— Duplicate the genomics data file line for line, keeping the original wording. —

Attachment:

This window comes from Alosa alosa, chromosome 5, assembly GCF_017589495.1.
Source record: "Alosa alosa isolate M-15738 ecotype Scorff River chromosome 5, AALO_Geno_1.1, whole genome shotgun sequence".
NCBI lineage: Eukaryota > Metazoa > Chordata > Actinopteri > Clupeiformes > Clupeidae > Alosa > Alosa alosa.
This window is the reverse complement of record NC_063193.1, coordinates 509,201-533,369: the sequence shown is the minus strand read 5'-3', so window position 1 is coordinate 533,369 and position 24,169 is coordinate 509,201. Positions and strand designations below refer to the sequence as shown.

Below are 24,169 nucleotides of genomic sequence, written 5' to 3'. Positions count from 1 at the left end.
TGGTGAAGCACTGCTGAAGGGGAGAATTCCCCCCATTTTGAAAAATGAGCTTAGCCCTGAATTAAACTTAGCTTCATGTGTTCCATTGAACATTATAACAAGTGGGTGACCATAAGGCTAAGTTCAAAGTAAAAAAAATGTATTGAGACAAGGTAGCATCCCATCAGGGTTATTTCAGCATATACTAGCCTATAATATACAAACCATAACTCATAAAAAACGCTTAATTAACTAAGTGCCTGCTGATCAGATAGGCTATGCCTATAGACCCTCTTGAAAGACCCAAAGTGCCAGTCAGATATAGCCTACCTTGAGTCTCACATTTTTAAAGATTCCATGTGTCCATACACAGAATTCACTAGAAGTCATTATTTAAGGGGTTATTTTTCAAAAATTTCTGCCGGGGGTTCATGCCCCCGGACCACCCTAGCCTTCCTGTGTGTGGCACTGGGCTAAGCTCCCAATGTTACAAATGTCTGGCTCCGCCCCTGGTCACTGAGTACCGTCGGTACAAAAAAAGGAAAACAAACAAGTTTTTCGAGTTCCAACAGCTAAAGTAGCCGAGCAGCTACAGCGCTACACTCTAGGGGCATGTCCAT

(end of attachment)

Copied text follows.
This window comes from Alosa alosa, chromosome 5, assembly GCF_017589495.1.
Source record: "Alosa alosa isolate M-15738 ecotype Scorff River chromosome 5, AALO_Geno_1.1, whole genome shotgun sequence".
NCBI lineage: Eukaryota > Metazoa > Chordata > Actinopteri > Clupeiformes > Clupeidae > Alosa > Alosa alosa.
This window is the reverse complement of record NC_063193.1, coordinates 509,201-533,369: the sequence shown is the minus strand read 5'-3', so window position 1 is coordinate 533,369 and position 24,169 is coordinate 509,201. Positions and strand designations below refer to the sequence as shown.

Below are 24,169 nucleotides of genomic sequence, written 5' to 3'. Positions count from 1 at the left end.
TGGTGAAGCACTGCTGAAGGGGAGAATTCCCCCCATTTTGAAAAATGAGCTTAGCCCTGAATTAAACTTAGCTTCATGTGTTCCATTGAACATTATAACAAGTGGGTGACCATAAGGCTAAGTTCAAAGTAAAAAAAATGTATTGAGACAAGGTAGCATCCCATCAGGGTTATTTCAGCATATACTAGCCTATAATATACAAACCATAACTCATAAAAAACGCTTAATTAACTAAGTGCCTGCTGATCAGATAGGCTATGCCTATAGACCCTCTTGAAAGACCCAAAGTGCCAGTCAGATATAGCCTACCTTGAGTCTCACATTTTTAAAGATTCCATGTGTCCATACACAGAATTCACTAGAAGTCATTATTTAAGGGGTTATTTTTCAAAAATTTCTGCCGGGGGTTCATGCCCCCGGACCACCCTAGCCTTCCTGTGTGTGGCACTGGGCTAAGCTCCCAATGTTACAAATGTCTGGCTCCGCCCCTGGTCACTGAGTACCGTCGGTACAAAAAAAGGAAAACAAACAAGTTTTTCGAGTTCCAACAGCTAAAGTAGCCGAGCAGCTACAGCGCTACACTCTAGGGGCATGTCCAT